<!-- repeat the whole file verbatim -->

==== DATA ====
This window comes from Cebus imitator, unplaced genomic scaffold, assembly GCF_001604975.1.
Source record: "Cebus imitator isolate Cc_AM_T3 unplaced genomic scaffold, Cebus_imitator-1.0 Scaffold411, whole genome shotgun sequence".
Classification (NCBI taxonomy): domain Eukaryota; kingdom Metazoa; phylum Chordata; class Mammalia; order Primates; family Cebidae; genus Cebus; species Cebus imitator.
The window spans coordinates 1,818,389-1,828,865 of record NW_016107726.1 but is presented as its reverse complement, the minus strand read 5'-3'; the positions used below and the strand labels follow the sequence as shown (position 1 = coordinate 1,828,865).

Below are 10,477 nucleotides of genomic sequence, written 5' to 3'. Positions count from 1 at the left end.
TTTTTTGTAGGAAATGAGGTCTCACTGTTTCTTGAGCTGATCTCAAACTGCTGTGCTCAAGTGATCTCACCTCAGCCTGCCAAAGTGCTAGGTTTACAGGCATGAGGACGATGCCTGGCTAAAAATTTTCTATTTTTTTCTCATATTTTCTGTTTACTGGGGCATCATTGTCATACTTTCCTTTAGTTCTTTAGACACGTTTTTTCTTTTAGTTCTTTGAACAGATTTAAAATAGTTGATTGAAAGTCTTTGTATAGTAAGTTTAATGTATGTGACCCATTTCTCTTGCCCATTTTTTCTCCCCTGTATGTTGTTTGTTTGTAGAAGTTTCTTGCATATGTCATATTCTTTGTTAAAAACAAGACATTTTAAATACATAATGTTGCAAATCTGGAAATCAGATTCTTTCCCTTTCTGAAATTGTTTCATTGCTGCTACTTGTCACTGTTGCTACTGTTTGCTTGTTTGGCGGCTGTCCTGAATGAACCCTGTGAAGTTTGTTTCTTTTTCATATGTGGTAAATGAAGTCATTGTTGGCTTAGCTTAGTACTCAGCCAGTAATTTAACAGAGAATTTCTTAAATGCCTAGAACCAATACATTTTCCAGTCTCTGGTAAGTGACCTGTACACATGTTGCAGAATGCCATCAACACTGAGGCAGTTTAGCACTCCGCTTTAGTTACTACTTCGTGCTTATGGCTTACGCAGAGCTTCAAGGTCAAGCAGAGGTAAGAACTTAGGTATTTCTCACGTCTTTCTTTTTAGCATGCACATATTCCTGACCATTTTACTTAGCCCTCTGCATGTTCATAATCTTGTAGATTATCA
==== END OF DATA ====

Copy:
This window comes from Cebus imitator, unplaced genomic scaffold, assembly GCF_001604975.1.
Source record: "Cebus imitator isolate Cc_AM_T3 unplaced genomic scaffold, Cebus_imitator-1.0 Scaffold411, whole genome shotgun sequence".
Classification (NCBI taxonomy): domain Eukaryota; kingdom Metazoa; phylum Chordata; class Mammalia; order Primates; family Cebidae; genus Cebus; species Cebus imitator.
The window spans coordinates 1,818,389-1,828,865 of record NW_016107726.1 but is presented as its reverse complement, the minus strand read 5'-3'; the positions used below and the strand labels follow the sequence as shown (position 1 = coordinate 1,828,865).

Below are 10,477 nucleotides of genomic sequence, written 5' to 3'. Positions count from 1 at the left end.
TTTTTTGTAGGAAATGAGGTCTCACTGTTTCTTGAGCTGATCTCAAACTGCTGTGCTCAAGTGATCTCACCTCAGCCTGCCAAAGTGCTAGGTTTACAGGCATGAGGACGATGCCTGGCTAAAAATTTTCTATTTTTTTCTCATATTTTCTGTTTACTGGGGCATCATTGTCATACTTTCCTTTAGTTCTTTAGACACGTTTTTTCTTTTAGTTCTTTGAACAGATTTAAAATAGTTGATTGAAAGTCTTTGTATAGTAAGTTTAATGTATGTGACCCATTTCTCTTGCCCATTTTTTCTCCCCTGTATGTTGTTTGTTTGTAGAAGTTTCTTGCATATGTCATATTCTTTGTTAAAAACAAGACATTTTAAATACATAATGTTGCAAATCTGGAAATCAGATTCTTTCCCTTTCTGAAATTGTTTCATTGCTGCTACTTGTCACTGTTGCTACTGTTTGCTTGTTTGGCGGCTGTCCTGAATGAACCCTGTGAAGTTTGTTTCTTTTTCATATGTGGTAAATGAAGTCATTGTTGGCTTAGCTTAGTACTCAGCCAGTAATTTAACAGAGAATTTCTTAAATGCCTAGAACCAATACATTTTCCAGTCTCTGGTAAGTGACCTGTACACATGTTGCAGAATGCCATCAACACTGAGGCAGTTTAGCACTCCGCTTTAGTTACTACTTCGTGCTTATGGCTTACGCAGAGCTTCAAGGTCAAGCAGAGGTAAGAACTTAGGTATTTCTCACGTCTTTCTTTTTAGCATGCACATATTCCTGACCATTTTACTTAGCCCTCTGCATGTTCATAATCTTGTAGATTATCA